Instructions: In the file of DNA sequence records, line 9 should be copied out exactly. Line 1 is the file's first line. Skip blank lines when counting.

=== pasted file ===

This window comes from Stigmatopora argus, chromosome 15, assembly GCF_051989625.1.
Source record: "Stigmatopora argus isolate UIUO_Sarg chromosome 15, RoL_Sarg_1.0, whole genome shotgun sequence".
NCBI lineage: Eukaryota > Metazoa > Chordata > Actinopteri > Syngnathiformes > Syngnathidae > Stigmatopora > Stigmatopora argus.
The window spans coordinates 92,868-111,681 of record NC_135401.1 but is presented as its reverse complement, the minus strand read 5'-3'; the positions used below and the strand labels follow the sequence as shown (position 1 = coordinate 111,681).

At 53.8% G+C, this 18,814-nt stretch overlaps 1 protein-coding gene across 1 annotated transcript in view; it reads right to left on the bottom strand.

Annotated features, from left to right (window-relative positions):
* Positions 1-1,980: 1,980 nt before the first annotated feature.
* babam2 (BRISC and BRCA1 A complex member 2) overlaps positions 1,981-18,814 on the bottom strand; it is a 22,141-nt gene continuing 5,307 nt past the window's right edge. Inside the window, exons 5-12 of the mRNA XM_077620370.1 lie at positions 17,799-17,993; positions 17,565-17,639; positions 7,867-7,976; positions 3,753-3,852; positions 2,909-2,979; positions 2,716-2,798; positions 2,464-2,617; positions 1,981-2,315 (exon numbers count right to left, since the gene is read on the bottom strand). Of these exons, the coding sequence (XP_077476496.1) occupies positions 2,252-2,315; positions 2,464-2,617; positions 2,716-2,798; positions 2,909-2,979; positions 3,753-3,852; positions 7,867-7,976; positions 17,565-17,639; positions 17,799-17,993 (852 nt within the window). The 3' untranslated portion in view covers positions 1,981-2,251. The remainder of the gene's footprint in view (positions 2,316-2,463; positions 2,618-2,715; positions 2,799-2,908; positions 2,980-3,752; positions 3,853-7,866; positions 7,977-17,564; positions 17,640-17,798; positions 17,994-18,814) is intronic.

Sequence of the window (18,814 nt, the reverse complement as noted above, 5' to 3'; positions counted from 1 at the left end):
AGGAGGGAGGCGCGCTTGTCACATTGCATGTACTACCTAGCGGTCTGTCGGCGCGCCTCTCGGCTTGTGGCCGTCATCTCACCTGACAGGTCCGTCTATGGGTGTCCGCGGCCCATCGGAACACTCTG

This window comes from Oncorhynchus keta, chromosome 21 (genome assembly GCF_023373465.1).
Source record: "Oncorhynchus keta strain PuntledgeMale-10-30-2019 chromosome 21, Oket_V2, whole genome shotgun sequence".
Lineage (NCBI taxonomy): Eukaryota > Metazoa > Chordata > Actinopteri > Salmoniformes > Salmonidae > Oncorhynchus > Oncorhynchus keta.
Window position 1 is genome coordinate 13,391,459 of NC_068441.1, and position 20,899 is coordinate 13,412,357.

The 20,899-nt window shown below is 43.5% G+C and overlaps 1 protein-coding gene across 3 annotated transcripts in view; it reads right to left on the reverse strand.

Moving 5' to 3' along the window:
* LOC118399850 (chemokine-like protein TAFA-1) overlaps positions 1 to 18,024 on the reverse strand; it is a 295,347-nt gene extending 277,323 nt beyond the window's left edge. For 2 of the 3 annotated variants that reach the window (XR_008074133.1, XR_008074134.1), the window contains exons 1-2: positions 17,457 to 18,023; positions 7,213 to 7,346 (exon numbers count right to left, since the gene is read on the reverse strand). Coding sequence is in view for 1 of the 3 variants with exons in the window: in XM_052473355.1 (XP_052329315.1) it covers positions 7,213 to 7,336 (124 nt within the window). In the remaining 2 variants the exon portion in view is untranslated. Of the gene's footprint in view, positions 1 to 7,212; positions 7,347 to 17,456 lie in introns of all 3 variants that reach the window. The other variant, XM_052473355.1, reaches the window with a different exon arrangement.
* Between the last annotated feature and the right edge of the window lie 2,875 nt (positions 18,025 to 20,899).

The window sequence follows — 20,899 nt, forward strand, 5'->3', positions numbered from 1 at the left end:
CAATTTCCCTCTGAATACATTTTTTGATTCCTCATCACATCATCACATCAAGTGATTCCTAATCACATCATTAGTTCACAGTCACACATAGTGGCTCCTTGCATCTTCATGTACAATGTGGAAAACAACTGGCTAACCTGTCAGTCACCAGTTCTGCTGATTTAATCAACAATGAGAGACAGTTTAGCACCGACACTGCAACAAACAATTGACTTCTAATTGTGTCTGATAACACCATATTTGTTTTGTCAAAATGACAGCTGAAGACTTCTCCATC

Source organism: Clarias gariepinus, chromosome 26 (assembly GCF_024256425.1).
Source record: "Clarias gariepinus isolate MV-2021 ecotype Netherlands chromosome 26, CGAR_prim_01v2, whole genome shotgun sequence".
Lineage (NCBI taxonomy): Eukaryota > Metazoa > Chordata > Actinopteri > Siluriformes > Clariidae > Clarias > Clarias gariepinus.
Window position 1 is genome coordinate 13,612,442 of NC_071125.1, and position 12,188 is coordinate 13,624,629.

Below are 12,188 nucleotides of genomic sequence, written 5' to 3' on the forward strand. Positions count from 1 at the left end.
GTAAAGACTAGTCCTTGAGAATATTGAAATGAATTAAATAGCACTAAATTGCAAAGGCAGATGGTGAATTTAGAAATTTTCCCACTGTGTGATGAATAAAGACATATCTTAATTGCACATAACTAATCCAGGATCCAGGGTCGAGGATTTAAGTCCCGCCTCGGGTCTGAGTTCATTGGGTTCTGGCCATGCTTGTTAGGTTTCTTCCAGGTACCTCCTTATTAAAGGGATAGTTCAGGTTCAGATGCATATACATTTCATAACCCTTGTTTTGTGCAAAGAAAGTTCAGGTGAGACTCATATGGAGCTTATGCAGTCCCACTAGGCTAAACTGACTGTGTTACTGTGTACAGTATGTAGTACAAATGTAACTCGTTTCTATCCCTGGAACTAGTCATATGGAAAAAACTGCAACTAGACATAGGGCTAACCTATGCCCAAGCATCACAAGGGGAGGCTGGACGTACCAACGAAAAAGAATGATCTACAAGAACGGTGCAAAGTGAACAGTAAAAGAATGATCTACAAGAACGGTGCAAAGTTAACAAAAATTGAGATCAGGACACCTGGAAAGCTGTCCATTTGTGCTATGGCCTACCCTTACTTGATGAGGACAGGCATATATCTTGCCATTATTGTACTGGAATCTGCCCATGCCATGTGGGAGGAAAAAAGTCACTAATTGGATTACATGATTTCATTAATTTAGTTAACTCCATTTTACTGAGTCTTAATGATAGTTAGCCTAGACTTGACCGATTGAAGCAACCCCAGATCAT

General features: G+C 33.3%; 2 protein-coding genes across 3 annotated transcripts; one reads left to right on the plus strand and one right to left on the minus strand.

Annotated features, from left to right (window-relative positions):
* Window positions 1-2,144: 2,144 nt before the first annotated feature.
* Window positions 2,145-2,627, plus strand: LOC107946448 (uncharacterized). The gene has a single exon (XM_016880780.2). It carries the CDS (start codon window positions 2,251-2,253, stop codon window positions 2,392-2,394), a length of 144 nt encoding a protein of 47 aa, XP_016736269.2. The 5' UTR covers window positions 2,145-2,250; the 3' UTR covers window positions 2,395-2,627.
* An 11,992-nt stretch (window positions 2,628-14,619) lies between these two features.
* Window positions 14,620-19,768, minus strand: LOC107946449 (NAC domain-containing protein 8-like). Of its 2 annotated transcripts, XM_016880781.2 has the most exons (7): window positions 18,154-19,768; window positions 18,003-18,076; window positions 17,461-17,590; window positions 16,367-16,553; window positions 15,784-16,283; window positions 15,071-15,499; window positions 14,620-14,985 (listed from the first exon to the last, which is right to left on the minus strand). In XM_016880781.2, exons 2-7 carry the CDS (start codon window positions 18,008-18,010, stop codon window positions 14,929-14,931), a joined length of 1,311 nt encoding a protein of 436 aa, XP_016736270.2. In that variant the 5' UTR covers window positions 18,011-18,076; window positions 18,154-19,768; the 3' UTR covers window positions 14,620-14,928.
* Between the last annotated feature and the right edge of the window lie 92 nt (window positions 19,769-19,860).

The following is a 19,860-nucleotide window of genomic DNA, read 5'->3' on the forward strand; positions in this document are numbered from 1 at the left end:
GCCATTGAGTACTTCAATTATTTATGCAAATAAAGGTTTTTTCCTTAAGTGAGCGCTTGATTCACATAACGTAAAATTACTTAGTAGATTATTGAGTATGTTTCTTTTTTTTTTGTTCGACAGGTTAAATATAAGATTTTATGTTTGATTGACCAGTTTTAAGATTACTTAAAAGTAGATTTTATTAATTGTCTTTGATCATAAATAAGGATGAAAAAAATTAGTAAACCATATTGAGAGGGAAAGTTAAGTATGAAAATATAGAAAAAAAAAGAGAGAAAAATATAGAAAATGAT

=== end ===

Sequence of the window (18,814 nt, the reverse complement as noted above, 5' to 3'; positions counted from 1 at the left end):